Devised by the Legislature and managed by Xcel Energy, community solar projects require a minimum of just five subscribers, with none taking more than 40 percent of the power. The legislation also has geographic constraints, with subscribers required to be in Xcel Energy’s service territory and located in the same or adjacent county as the project.
Even early supporters were surprised by the commercial interest. Solar policy expert John Farrell, who assisted in crafting the legislation, said the original idea was to allow more homeowners and renters a chance to access solar energy.
“It may have been shortsighted on our part, but we didn’t realize businesses had the same interest in solar (as residential customers) and had similar limitations,” said Farrell, director of the Institute for Local Self-Reliance’s Energy Democracy Initiative. “But it has been a good thing that the commercial sector has as much interest in solar as individuals do.”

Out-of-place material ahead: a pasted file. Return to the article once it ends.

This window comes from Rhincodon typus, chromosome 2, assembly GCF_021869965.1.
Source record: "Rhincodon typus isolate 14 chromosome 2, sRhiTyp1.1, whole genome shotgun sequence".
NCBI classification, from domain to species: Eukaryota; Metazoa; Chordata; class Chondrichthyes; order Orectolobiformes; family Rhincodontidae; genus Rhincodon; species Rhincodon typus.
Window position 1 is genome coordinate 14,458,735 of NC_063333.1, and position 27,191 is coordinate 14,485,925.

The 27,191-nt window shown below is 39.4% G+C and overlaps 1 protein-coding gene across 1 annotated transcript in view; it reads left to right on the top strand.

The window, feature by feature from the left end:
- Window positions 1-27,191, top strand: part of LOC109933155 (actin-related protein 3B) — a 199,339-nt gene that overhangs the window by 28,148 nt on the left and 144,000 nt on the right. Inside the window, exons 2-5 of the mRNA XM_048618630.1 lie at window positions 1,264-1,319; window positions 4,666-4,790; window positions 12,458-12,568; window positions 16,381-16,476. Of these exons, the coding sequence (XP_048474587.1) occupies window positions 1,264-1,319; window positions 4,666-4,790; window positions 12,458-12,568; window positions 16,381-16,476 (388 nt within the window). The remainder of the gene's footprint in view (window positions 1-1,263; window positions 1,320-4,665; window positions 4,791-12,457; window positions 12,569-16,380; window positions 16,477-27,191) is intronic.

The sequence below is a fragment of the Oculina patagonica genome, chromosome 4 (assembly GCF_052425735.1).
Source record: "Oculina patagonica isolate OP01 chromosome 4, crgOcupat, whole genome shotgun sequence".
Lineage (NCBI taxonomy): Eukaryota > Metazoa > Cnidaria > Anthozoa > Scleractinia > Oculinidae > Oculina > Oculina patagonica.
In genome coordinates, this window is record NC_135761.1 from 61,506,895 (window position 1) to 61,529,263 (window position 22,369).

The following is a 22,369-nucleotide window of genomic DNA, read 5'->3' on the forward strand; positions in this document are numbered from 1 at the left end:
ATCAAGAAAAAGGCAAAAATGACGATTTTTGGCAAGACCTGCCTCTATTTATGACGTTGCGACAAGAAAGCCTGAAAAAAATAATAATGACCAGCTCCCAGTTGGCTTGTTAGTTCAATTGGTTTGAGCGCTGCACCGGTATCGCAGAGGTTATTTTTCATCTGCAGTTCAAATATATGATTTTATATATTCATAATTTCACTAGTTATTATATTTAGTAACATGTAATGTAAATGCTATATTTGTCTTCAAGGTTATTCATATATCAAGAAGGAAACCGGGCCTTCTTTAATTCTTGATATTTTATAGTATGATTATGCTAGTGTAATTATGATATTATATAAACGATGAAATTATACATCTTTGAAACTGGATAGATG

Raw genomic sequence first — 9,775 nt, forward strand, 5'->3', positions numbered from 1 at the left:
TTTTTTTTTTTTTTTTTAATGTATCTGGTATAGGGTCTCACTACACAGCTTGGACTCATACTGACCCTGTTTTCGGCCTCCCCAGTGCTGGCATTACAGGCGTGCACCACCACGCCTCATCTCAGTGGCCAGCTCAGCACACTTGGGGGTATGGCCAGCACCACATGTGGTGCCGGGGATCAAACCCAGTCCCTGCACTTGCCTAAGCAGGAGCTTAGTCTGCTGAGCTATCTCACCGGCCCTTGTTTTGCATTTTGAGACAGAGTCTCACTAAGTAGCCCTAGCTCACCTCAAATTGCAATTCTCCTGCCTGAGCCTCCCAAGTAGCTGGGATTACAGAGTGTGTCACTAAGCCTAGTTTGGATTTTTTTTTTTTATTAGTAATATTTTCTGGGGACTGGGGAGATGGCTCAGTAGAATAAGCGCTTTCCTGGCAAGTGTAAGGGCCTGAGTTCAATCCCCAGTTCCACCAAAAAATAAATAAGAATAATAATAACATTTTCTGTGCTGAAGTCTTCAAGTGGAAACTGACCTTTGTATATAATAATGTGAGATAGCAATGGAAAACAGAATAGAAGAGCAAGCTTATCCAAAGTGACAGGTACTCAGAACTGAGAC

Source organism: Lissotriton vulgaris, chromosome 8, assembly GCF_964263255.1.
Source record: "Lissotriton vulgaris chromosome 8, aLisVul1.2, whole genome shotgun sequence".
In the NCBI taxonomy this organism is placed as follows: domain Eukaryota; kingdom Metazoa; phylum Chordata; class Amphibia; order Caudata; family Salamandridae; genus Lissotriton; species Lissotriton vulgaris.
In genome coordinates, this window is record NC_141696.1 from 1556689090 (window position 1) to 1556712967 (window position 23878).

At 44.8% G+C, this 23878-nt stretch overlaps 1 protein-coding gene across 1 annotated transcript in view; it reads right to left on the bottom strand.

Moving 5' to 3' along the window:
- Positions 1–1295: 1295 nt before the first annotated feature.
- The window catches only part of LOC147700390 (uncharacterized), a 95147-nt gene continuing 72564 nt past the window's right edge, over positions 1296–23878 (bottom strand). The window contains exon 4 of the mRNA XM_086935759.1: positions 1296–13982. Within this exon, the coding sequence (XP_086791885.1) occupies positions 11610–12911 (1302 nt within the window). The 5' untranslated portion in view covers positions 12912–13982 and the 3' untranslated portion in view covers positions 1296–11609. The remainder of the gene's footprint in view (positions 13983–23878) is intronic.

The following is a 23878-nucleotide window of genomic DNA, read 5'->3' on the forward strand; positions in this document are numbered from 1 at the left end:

The natural inclination of any developer has been to attract two subscribers to fill 80 percent of the garden and then to find three or more to absorb the rest. Trying to attract dozens of small subscribers takes a lot more work than signing up organizations capable of buying larger blocks, Farrell said.
The handful of developers focused on the residential market agree with Farrell’s observation. They say landing one residential subscriber can take as much effort as recruiting one large one. Signing up residential customers requires direct mail, television, radio, web and social media marketing and even door-to-door campaigning, Fleming said.
SunShare’s founder David Amster-Olszewski was among the pioneering developers of solar gardens in Colorado, the first state to have them prior to Minnesota. His passion was for the gardens to reflect the idea of “community,” which meant residential customers.